Another way to compare a muscle car to a sports car is that the muscle car focuses on a large body containing a vast, powerful engine. The sports car has a smaller engine and focuses on how well it handles rather than releasing vast amounts of raw power. Superior handling is the sportscar’s hallmark, while muscle cars are straight-line speed winners.

The previously mentioned Corvette’s excellent handling will beat the GTO every time on twisting mountain roads but lose on the drag strip to the GTO’s straight line power.

Also, we should note that many manufacturers make sports cars worldwide, while muscle cars are primarily American-made.

What are some notable sports cars?

These are some of the most notable sports cars of the 60s and 70s.

1. 1966 Chevrolet Corvette Stingray

Red Chevrolet Corvette from 1966, a legendary oldtimer for the discriminating, at a charity event among wine cellars.

I loved my roommate’s 1970 Corvette, especially when he graciously permitted me to drive it and pick up my date in college. However, as much as his Corvette was a gorgeous sports car, many believe the highwater mark for Corvette’s styling and performance was the 1963-1967 Corvette Stingray years.

And there have been a lot of different Corvette models since its introduction in 1953. But the 1666 Stingray stands out as a timeless American sportscar with exceptional power, excellent handling, and a body style that still excites today. 

The two-passenger 1966 Stingray is legendary for being a high-performance vehicle, especially with the 427 cubic inch engine. And the Stingray fastback version could have been the most beautiful, even though there was also a convertible model. But a Corvette is an exceptional car and, if you don’t believe me, ask my date!

  • Engine: 427ci Hemi with (2) four-barrel carburetors
  • Horsepower: 425 horsepower
  • Top speed: 140 MPH
  • 0-60 Time: 4.8 seconds
  • Transmission: Three-speed manual
  • Passenger capacity: 2
  • Price (Model Year): $4,295 (Base coupe)

2. 1970 Datsun 240Z

At the Wheels on the Danforth auto exhibition, a vintage Datsun 240Z coupe in Racing Green was on display.

The iconic Datsun 240Z was an immediate hit when introduced in 1970. Although a Japanese sports car, it had ageless European styling and, with its fresh, new look, was hot in demand. Beautiful styling, quality build materials, with sports car performance made it a player in the American automobile market.

The 240Z was a lightweight, two-seater with excellent handling and performance. The unique appearance of the 240Z was ahead of its time in 1970 in such an affordable and small package. The Datsun 240Z is considered one of history’s most influential classic sports cars.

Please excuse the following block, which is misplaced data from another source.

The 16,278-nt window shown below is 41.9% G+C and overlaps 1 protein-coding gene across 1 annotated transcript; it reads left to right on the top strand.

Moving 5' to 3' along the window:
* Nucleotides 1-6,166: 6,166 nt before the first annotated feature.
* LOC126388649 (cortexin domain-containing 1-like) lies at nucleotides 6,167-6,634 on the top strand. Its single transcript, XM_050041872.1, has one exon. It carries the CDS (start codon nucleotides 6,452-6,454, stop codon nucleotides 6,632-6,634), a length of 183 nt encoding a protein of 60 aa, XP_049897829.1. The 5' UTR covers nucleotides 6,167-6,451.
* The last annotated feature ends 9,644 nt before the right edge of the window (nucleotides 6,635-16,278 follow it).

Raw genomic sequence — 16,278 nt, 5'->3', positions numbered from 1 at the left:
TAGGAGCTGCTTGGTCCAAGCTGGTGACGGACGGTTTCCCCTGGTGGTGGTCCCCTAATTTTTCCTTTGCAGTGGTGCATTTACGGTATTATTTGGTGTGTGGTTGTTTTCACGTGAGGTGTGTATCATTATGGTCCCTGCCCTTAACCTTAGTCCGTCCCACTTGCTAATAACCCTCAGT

• Engine: 2.4-liter inline six-cylinder with a single carburetor
  • Horsepower: 147horsepower
  • Top speed: 127 MPH
  • 0-60 Time: 8.3 seconds
  • Transmission: Four-speed manual
  • Passenger capacity: 2
  • Price (Model Year): $3,500

3. 1965 MG MGB

A fixed-roof, blue MGB GT.

Introduced in 1962, the MG MGB (Morris Garage) British sports car hit its stride with a new, more powerful engine and styling upgrades. The spirited, two-seat British sports car became the world’s #1 sports car until being discontinued in 1980. There should be a reason why the MGB brand sold over 514,000 vehicles, and there is.

The perky MGB was fun to drive, inexpensive, dependable, and had great sports car styling to make the MGB a hit. And today, it still has excellent residual resale value! 

  • Engine: 2.4-liter inline six-cylinder with two carburetors
  • Horsepower: 91 horsepower
  • Top speed: 103 MPH
  • 0-60 Time: 11 seconds
  • Transmission: Four-speed manual
  • Passenger capacity: 2
  • Price (Model Year): $2,670

4. 1969 Triumph TR6

Triumph TR6, a scarlet British six-cylinder sports car.

The introduction of the latest version of Triumph Motors sports cars, the TR6, quickly won over the loyalty of sports car enthusiasts. The previous Triumph sports cars, primarily the TR250 and Triumph Spitfire, laid the groundwork for the introduction of the TR6.

The classic TR6 lines, still stylish 50 years later, were created by Karmann for Triumph Motors. Immediately recognizable for its straight, classic body, the TR6 was fun to drive. I had the pleasure of owning a gorgeous British racing green 1973 TR6.

I loved the deep, throaty roar of the TR6 exhaust pulling away from a stop light. The competent TR6 was not one of the quickest sports cars in its heyday but one of the most enduring. And by the way, my roommate did not have a Triumph sports car but had a Triumph 750 motorcycle. Go figure.

  • Engine: 152ci inline six-cylinder with two carburetors
  • Horsepower: 150 horsepower
  • Top speed: 119 MPH
  • 0-60 Time: 11 seconds
  • Transmission: Four-speed manual
  • Passenger capacity: 2
  • Price (Model Year): $3,000

5. 1969 Porsche 911

A photograph showing a row of Porsche 911s.

Any article about sports cars has to include the legendary Porsche 911. First introduced by Porsche AG in 1964 and is still in production today. Pretty remarkable for the Volkswagen Beetle’s second cousin!